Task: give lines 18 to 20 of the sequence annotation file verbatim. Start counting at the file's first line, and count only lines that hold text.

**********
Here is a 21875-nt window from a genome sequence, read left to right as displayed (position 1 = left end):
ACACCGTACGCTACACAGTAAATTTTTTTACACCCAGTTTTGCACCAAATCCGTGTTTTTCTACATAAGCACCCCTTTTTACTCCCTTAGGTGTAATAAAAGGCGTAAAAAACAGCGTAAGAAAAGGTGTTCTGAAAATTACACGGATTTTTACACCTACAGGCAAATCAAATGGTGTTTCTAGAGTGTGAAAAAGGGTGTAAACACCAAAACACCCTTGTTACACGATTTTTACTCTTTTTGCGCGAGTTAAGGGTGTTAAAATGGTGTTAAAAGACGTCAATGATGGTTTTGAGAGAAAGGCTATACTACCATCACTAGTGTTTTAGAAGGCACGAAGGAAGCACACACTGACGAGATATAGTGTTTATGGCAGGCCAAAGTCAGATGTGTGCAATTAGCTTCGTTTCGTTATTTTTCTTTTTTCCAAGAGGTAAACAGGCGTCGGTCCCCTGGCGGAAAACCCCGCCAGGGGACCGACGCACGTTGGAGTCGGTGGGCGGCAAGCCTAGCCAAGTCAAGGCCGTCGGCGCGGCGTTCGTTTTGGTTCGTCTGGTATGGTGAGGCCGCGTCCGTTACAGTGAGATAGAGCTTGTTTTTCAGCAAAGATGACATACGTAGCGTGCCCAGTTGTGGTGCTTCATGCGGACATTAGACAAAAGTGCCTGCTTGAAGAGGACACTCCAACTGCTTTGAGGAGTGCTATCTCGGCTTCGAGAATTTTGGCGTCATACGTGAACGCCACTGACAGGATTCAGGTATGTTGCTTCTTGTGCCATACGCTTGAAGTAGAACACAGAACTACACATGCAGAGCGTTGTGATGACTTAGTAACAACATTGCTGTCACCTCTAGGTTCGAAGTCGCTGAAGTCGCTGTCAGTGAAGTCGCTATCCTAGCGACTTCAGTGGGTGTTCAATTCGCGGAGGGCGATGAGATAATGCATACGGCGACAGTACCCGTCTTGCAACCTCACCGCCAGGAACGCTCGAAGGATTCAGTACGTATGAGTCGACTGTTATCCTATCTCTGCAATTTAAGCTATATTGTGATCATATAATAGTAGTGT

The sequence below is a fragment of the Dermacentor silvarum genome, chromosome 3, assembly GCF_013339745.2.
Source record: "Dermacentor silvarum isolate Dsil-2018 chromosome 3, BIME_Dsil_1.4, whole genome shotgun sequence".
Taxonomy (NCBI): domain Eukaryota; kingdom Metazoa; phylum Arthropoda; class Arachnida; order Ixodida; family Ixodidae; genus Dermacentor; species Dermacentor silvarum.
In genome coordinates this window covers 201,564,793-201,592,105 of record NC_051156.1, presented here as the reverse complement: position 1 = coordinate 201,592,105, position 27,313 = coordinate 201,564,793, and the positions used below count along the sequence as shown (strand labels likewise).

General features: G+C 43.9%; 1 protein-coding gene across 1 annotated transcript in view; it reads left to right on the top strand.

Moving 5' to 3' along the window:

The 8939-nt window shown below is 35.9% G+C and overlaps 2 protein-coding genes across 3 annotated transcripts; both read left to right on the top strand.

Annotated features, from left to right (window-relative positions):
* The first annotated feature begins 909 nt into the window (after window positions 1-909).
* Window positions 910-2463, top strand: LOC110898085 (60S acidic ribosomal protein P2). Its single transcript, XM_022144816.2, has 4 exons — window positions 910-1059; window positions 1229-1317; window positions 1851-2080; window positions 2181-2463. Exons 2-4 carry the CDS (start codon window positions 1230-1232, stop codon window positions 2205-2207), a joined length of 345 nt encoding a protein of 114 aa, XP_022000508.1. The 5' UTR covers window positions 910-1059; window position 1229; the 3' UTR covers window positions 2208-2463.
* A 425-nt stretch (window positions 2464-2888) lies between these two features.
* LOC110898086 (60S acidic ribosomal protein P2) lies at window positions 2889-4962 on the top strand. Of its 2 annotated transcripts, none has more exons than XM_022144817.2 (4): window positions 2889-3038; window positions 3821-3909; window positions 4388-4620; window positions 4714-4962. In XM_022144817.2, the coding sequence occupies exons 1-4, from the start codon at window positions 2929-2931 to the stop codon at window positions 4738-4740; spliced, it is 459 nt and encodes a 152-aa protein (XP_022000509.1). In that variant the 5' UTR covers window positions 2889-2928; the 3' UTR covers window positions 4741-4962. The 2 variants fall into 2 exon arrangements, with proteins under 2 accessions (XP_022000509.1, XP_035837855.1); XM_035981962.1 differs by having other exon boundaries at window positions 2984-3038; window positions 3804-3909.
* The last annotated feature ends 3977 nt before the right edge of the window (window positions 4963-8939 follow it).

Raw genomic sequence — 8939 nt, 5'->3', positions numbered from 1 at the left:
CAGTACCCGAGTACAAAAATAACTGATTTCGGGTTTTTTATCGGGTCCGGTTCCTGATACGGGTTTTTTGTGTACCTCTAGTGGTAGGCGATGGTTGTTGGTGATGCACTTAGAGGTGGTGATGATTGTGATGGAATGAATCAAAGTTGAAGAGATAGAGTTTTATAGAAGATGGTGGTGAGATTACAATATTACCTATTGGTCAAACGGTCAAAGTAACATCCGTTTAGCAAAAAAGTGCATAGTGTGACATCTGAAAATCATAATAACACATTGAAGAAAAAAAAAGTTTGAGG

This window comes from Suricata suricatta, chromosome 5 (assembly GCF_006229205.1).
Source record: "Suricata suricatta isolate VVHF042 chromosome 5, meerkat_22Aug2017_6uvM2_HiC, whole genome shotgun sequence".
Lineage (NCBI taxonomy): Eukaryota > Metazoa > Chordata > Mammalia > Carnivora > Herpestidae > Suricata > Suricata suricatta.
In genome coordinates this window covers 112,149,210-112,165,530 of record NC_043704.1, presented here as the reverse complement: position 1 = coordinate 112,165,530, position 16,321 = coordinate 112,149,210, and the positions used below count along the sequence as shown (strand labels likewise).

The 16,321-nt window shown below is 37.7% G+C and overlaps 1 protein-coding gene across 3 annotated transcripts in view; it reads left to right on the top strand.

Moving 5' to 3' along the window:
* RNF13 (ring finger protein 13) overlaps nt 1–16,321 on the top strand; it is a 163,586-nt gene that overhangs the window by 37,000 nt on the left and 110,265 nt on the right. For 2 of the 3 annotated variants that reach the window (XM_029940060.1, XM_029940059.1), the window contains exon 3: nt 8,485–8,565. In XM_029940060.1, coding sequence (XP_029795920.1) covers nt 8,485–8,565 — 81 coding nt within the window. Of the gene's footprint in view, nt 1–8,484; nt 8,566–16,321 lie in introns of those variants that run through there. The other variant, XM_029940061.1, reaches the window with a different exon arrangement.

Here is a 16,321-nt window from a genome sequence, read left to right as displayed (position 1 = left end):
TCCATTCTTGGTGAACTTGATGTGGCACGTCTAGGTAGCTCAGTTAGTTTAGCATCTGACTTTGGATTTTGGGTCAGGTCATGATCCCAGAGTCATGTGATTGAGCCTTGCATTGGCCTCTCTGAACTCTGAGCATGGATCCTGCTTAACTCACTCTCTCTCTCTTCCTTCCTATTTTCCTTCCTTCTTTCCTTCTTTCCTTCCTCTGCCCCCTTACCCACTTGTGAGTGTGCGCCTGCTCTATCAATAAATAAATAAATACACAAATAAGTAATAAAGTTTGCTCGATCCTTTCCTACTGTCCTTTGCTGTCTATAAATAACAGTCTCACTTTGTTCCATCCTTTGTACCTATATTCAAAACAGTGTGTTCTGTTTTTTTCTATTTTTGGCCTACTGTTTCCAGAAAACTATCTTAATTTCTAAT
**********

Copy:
This window comes from Suricata suricatta, chromosome 5 (assembly GCF_006229205.1).
Source record: "Suricata suricatta isolate VVHF042 chromosome 5, meerkat_22Aug2017_6uvM2_HiC, whole genome shotgun sequence".
Lineage (NCBI taxonomy): Eukaryota > Metazoa > Chordata > Mammalia > Carnivora > Herpestidae > Suricata > Suricata suricatta.